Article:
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Etienne Mbappe: Silky Master of the 4th Dimension

Alan Bryson By

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Joe Zawinul was a great story teller... We were on the road with long hours to kill with some overnight drives, for me it was like a kid in Africa listening to his grandfather tell stories. Wow, I was drinking in his words...
Etienne Mbappe plays bass so smoothly that you could imagine he wears silk gloves—and you would be correct. In fact he is the only musician in the world who has an endorsement deal with a silk glove manufacturer. He is a musician's musician, a world class bassist based in Paris. Originally from Cameroon in Western Africa, he began his musical career in Paris in the 80s, playing with the leading names on the African music scene. He toured with the band Toure Kunda, often called the African Beatles due to their popularity, and was part of Ultramarine, a groundbreaking world music fusion band.

Eventually he was recruited by jazz legend Joe Zawinul to join his band. Later he was asked by guitarist John McLaughlin, another music icon, to become a member of his 4th Dimension band. This interview was part of a series of audio interviews I did in 2013 with all the members of The Ringers, a group that featured three guitarists: Jimmy Herring, Wayne Krantz, and Michael Landau, Keith Carlock on drums, and Etienne Mbappe on bass. It was originally published on my site Talking2musicians in audio format.

African & World Music

All About Jazz: This is special for me because this is the first time I've had a chance to speak with a musician from Africa. I'm curious, did you see the movie that Bela Fleck did? He went to Africa to try and find the roots of the banjo, and he played with local musicians.

Etienne Mbappe: No not yet, but actually I've seen some clips on the Internet, like YouTube, and I know he went to West Africa, like Mali, and he put together a band with Oumou Sangare and some other musicians from Mali, and they toured the United States. But I haven't seen the movie, but I heard about the experience.

AAJ: It's very good, I had a chance to see it a few months ago. It's interesting for me, when I came to Europe from America in the 80s, I lived very close to the border to France, near Strasbourg. That was before satellite television was wide spread, but I could watch television from France and I loved the music shows that they had. There was a lot of exposure to African music, there was a show called "Les Enfants du rock" and they had a lot of concerts with African groups. The beauty of it was, I could go to Strasbourg and easily find CDs from African artists. Usually they would be compilation CDs, and I noticed you played with one of my favorite artists, Salif Keita. I really love the song he did, "Wamba."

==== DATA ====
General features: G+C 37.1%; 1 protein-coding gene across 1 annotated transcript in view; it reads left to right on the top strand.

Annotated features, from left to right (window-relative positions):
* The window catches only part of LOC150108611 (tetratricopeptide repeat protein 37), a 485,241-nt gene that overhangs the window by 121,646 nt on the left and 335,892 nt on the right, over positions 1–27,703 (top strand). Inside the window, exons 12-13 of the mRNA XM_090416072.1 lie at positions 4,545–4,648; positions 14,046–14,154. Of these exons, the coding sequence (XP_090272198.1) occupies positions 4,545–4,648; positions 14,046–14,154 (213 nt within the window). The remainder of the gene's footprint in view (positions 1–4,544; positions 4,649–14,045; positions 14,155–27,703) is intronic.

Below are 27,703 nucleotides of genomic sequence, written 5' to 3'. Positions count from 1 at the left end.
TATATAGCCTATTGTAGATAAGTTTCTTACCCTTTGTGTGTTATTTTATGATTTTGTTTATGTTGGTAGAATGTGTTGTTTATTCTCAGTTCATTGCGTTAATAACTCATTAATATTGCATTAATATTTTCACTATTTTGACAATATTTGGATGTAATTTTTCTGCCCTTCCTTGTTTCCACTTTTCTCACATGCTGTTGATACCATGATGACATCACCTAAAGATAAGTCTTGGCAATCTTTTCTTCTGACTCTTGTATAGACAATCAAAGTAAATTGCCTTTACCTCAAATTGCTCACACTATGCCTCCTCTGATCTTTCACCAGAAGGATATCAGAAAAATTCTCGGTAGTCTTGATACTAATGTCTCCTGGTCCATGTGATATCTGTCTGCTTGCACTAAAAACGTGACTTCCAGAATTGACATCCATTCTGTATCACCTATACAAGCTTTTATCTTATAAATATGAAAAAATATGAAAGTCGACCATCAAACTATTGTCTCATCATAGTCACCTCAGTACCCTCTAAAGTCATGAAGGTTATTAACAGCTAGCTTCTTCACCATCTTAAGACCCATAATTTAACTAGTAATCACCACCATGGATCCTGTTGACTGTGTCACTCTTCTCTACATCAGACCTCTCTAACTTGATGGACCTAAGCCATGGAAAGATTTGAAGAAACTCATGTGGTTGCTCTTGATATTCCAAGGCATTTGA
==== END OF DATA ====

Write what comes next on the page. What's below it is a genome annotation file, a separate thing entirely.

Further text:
EM: Oh yes, I remember that! (Etienne sings a couple of lines from the opening of the song.)

AAJ: "N Tesse" by Manfila Kanté was another one of my favorites, and the band Toure Kunda were great.

EM: You know, the 80s were really great years for African music in Europe. It was when what they call World Music really exploded. Some if it really started in France too, because there were so many people from all over Africa meeting in Paris. At that time I was a young musician, I began my career as a professional musician in 1984. So I went straight into this African music craze. People like Youssou N'Dour had a big hit, and it really took off. I was just 20 years old at the time, and I was part of it. I played with all those great musicians, because most of them were living in Paris.

AAJ: You knew the Toure Kunda guys? They were amazing!

EM: I toured with them! I went all over the world with them, and Manfila Kanté. Toure Kunda were so big in France at the time, really really big, it was a great moment in music, and Paris was at the center. At that time we were young musicians and great bands like Talking Heads were coming to experience this African vibe. So I did a lot of recording sessions for famous pop bands who came over from London and America. Those years were just an exciting and great time.

AAJ: You're right, I remember Sting doing a project, and Peter Gabriel did something.

EM: Yeees! It was great because Peter Gabriel took some Africans on tour with him and that was tremendous, it gave them worldwide exposure, and made them famous. The 80s were a great time for African music.

Musical Beginning

AAJ: Tell me a bit about growing up in Cameroon and how you got started. I read that you first started with guitar.

EM: Yes that's right. Most of us in Africa start out with the guitar because it's easier to find. A family might have an acoustic guitar, and that was the guitar for all the kids. Forget about having a bass, there weren't any to be found. You had to go in a club, they used to own the equipment. So as kids we couldn't go in nightclubs.

I was born in 1964, so all that generation we started with an acoustic guitar. I remember talking to my older brother and we got a guitar at Christmas time, and some of the elders taught us how to play—they knew a few chords and taught us. That gave us a start. Most of what we were playing was traditional Cameroonian music, rhythmic music for weddings, births, baptism and things like that. So that's how I learned, there was no conservatory or music school. You had to teach yourself. Now it is better because you can go on the Internet and find things. But we were all self taught, along with a few chords from the elders and the heritage they gave us—that was it.